ITC Judge Recommends Xbox Ban in the U.S. */?> ITC Judge Recommends Xbox Ban in the U.S.

Posted by · May 23, 2012 12:59 pm

Microsoft Xbox banAfter deciding in April that the Xbox violated four Motorola Mobility patents, an International Trade Commission judge recommended this week that imports and sales of the Microsoft gaming system be banned in the United States. In a court document (PDF) obtained by Wired, ITC Administrative Law Judge David Shaw made the following recommendations:

[I]t is recommended that the Commission enter a limited exclusion order against infringing Microsoft products. It is further recommended that the Commission issue a cease and desist order. Additionally, it is recommended that Microsoft be required to post a bond for the importation of accused products during the Presidential review period.

Given the structural makeup of the ITC, the judges recommendations are just that—suggestions—meaning that Xboxes won’t be disappearing from store shelves right away, or even soon for that matter. The Commission’s six-member board of commissioners still must review and approve Judge Shaw’s recommendation, which they can modify as they see fit between now and the August 23deadline. Furthermore, even if the board were to approve the Shaw’s recommendation as is, President Obama would still have to sign the Commission’s decision within 60 days to be made effective.

Put simply, the Xbox isn’t going anywhere in the near future.

However, if Motorola gets its way, Microsoft could end up paying a rather hefty some when all is said and done. In addition to a full ban on the both the further import and sale of the Xbox within the U.S., the latest Google acquisition is requesting that the bond discussed in Shaw’s recommendation be a fine equal to the value of all Xbox consoles sold in the United States.

Meanwhile, Microsoft maintains that such a ban—let alone such a considerable bond—would be “contrary to the public interest,” indicating that there are “only two primary competitors to Microsoft’s Xbox gaming system: the Sony Playstation and the Nintendo Wii.”

The ITC judge saw things differently, however, concluding that Microsoft’s concerns were “not persuasive.” Instead, Shaw found that a more compelling public interest rested in the enforcement of intellectual property rights, reserving matters in which potential economic impact prevents patent enforcement for “exceptional circumstances” only.

Motorola XOOM

Before Google begins patting itself on the back for finally closing the Motorola, though, it is worth noting that Microsoft stands to deliver an even more devastating blow against the patent-rich electronics company. After Monday decision by the ITC to award Microsoft a ban on the import and sale of all Motorola smartphones and tablets. Such a decision follows an ITC ruling from last December, which the Commission judge found that the Motorola Atrix, Droid, and Xoom devices (18 devices total) all violate a Microsoft patent.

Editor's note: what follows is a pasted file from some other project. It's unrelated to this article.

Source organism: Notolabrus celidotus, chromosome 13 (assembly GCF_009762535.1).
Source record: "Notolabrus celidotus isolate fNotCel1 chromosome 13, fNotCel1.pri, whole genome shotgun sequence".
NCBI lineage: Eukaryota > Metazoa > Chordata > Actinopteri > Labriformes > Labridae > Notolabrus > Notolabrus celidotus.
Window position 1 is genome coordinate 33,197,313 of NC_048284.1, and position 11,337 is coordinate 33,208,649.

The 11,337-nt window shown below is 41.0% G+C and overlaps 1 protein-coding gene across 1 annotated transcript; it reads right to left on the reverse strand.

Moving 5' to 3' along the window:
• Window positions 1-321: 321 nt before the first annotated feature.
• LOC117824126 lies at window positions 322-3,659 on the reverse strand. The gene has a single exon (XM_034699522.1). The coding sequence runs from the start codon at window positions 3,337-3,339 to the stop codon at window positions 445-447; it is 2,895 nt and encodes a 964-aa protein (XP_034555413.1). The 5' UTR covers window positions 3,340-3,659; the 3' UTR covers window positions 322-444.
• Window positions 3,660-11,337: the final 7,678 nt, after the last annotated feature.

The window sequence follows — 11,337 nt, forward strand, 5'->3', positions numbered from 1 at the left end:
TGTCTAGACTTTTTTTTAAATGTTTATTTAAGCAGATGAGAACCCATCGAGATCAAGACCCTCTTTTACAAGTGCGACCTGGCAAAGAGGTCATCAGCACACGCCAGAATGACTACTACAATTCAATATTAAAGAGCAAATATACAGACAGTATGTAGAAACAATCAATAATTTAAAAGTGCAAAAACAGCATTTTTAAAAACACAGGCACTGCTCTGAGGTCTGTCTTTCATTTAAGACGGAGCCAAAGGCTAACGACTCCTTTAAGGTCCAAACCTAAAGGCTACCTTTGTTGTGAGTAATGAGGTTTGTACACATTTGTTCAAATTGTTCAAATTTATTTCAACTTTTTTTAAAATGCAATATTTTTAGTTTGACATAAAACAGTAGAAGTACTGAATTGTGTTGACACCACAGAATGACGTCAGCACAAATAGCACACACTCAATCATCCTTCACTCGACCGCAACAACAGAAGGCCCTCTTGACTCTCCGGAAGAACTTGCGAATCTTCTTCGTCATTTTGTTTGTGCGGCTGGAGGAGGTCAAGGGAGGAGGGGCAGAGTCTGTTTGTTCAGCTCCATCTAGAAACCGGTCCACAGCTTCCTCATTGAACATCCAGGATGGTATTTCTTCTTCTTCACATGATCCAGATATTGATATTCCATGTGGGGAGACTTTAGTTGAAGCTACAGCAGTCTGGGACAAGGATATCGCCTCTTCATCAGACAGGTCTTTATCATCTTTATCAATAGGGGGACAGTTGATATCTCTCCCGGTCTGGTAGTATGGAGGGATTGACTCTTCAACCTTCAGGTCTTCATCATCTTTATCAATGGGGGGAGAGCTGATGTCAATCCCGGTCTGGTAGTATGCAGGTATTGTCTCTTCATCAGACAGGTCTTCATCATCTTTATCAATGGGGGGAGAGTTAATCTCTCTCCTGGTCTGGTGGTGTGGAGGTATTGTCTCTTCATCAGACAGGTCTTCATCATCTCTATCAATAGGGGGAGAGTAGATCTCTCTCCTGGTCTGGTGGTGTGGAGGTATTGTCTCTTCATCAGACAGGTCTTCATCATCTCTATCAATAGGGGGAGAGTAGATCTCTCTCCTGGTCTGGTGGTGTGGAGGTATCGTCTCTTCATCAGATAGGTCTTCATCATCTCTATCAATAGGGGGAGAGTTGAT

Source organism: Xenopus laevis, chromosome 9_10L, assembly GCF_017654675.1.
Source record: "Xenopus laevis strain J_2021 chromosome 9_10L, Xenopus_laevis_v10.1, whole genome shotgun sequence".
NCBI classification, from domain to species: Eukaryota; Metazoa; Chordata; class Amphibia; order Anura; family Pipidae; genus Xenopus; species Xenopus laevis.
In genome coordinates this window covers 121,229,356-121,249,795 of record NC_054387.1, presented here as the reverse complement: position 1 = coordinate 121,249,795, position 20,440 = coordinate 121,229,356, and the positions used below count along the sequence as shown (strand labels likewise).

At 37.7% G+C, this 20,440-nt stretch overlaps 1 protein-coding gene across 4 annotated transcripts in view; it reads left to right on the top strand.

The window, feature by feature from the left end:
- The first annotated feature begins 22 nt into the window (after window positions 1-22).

As it stands, Motorola is now one signature away from being effectively cut out of two major U.S. markets. In the meantime, which could take up to 60 days as White House reviews the ITC’s decision, Motorola is required to pay a 33-cent levy on each device it imports.

Wired writer Nathan Olivarez-Giles offers a fair assessment of the present situation, which, given the circumstances, effectively pits Microsoft against tech archrival Google:

While the Xbox is big business for Microsoft, phones and tablets are just about the entirety of Motorola Mobility’s business. The two separate ITC decisions could potentially result in major losses for both Microsoft and Motorola Mobility.

If the idea of no Motorola phones and no Xboxes sounds like a gadget-geek nightmare to you, take some comfort in the fact that there is still some time for the two companies to settle the two respective complaints and license each other’s patents.

While a settlement involving a mutual licensing agreement may resolve this particular squabble between Microsoft and Motorola—or Google, rather—it will serve as little more than a temporary bandage on what remains an increasingly expensive, convoluted, and ultimately counterproductive American patent system. Until real changes are made to the way that intellectual property is defined and protected in the United States, such needless quarrels are bound to continue as these tech giants continue adding to their patent stockpiles at the ultimate expense of the consumer.

For more on the potential U.S. Xbox ban…